Litter Decomposition in a Coastal Dune Slack

Anton McLachlan, Deon van der Merwe


The rates of decomposition of buried and unburied litter of four dominant plants were measured over a 2 year period in coastal dune slacks. The plants were the composites Gazania rigens and Arctotheca populifolia, the grass Sporobolus virginicus and the rush Juncus krausii. Decomposition in all cases was faster in buried litter bags than in those on the surface, 50% decomposition taking 40-50 and > 125 weeks, respectively. Further, surface bags with large apertures, to enable the entry of macrofauna, showed the same decomposition rates as bags with small apertures. Exponential decay coefficients were 0.06-0.29y -1 above ground and 0.38-0.86y -1 below ground. Nitrogen contents of all bags showed increases to peaks of 160-400% initial values at 15-30 weeks. Thereafter nitrogen levels dropped, probably because of the hot dry conditions of summer (40-75 weeks), followed by another increase at 126 weeks to peaks of 140-350%.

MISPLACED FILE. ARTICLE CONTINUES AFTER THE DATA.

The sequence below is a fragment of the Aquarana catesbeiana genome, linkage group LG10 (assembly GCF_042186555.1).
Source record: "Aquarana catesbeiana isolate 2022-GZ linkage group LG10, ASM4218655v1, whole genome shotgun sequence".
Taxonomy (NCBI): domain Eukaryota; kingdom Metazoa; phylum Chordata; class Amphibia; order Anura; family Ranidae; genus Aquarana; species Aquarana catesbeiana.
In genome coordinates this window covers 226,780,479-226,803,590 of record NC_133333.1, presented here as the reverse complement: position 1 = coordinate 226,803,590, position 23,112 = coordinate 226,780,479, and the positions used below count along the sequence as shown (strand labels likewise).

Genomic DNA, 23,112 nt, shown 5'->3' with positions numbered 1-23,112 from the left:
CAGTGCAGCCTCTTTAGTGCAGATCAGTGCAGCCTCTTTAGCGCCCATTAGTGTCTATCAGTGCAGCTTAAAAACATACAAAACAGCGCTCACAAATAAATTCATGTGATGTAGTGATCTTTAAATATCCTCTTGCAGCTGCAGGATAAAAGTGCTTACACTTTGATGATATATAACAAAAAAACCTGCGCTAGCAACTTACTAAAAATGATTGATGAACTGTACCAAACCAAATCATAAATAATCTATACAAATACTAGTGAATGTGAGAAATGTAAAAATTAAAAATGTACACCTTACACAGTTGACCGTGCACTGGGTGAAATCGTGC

Sand; burial; plants; carbon; nitrogen; sand dune

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